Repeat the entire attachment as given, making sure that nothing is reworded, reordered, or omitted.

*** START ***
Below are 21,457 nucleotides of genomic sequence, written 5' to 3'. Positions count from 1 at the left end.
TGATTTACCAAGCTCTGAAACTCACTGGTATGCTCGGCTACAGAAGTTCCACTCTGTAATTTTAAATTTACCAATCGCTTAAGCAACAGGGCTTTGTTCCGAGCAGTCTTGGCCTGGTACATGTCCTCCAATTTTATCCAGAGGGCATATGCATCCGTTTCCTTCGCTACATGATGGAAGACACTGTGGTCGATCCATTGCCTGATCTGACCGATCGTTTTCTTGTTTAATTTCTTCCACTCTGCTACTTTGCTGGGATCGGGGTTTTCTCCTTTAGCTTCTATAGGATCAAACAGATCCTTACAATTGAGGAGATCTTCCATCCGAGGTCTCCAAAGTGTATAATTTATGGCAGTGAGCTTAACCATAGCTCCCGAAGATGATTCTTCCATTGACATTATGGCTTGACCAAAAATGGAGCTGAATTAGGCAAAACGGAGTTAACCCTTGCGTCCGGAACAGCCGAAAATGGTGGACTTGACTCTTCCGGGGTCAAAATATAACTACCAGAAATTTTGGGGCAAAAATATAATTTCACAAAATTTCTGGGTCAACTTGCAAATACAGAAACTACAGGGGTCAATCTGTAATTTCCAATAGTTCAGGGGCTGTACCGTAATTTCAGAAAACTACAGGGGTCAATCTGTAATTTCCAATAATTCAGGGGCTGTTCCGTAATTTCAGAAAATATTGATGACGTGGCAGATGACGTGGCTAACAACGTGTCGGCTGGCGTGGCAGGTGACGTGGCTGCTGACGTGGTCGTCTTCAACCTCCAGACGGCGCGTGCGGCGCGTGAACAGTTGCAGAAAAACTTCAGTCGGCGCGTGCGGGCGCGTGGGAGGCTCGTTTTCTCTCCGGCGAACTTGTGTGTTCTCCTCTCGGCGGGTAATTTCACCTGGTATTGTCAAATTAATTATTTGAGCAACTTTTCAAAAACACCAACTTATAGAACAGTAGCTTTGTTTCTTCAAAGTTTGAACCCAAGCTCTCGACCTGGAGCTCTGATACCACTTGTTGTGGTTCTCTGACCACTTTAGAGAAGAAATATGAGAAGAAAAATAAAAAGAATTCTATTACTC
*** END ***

Below are 21,457 nucleotides of genomic sequence, written 5' to 3'. Positions count from 1 at the left end.
TGATTTACCAAGCTCTGAAACTCACTGGTATGCTCGGCTACAGAAGTTCCACTCTGTAATTTTAAATTTACCAATCGCTTAAGCAACAGGGCTTTGTTCCGAGCAGTCTTGGCCTGGTACATGTCCTCCAATTTTATCCAGAGGGCATATGCATCCGTTTCCTTCGCTACATGATGGAAGACACTGTGGTCGATCCATTGCCTGATCTGACCGATCGTTTTCTTGTTTAATTTCTTCCACTCTGCTACTTTGCTGGGATCGGGGTTTTCTCCTTTAGCTTCTATAGGATCAAACAGATCCTTACAATTGAGGAGATCTTCCATCCGAGGTCTCCAAAGTGTATAATTTATGGCAGTGAGCTTAACCATAGCTCCCGAAGATGATTCTTCCATTGACATTATGGCTTGACCAAAAATGGAGCTGAATTAGGCAAAACGGAGTTAACCCTTGCGTCCGGAACAGCCGAAAATGGTGGACTTGACTCTTCCGGGGTCAAAATATAACTACCAGAAATTTTGGGGCAAAAATATAATTTCACAAAATTTCTGGGTCAACTTGCAAATACAGAAACTACAGGGGTCAATCTGTAATTTCCAATAGTTCAGGGGCTGTACCGTAATTTCAGAAAACTACAGGGGTCAATCTGTAATTTCCAATAATTCAGGGGCTGTTCCGTAATTTCAGAAAATATTGATGACGTGGCAGATGACGTGGCTAACAACGTGTCGGCTGGCGTGGCAGGTGACGTGGCTGCTGACGTGGTCGTCTTCAACCTCCAGACGGCGCGTGCGGCGCGTGAACAGTTGCAGAAAAACTTCAGTCGGCGCGTGCGGGCGCGTGGGAGGCTCGTTTTCTCTCCGGCGAACTTGTGTGTTCTCCTCTCGGCGGGTAATTTCACCTGGTATTGTCAAATTAATTATTTGAGCAACTTTTCAAAAACACCAACTTATAGAACAGTAGCTTTGTTTCTTCAAAGTTTGAACCCAAGCTCTCGACCTGGAGCTCTGATACCACTTGTTGTGGTTCTCTGACCACTTTAGAGAAGAAATATGAGAAGAAAAATAAAAAGAATTCTATTACTC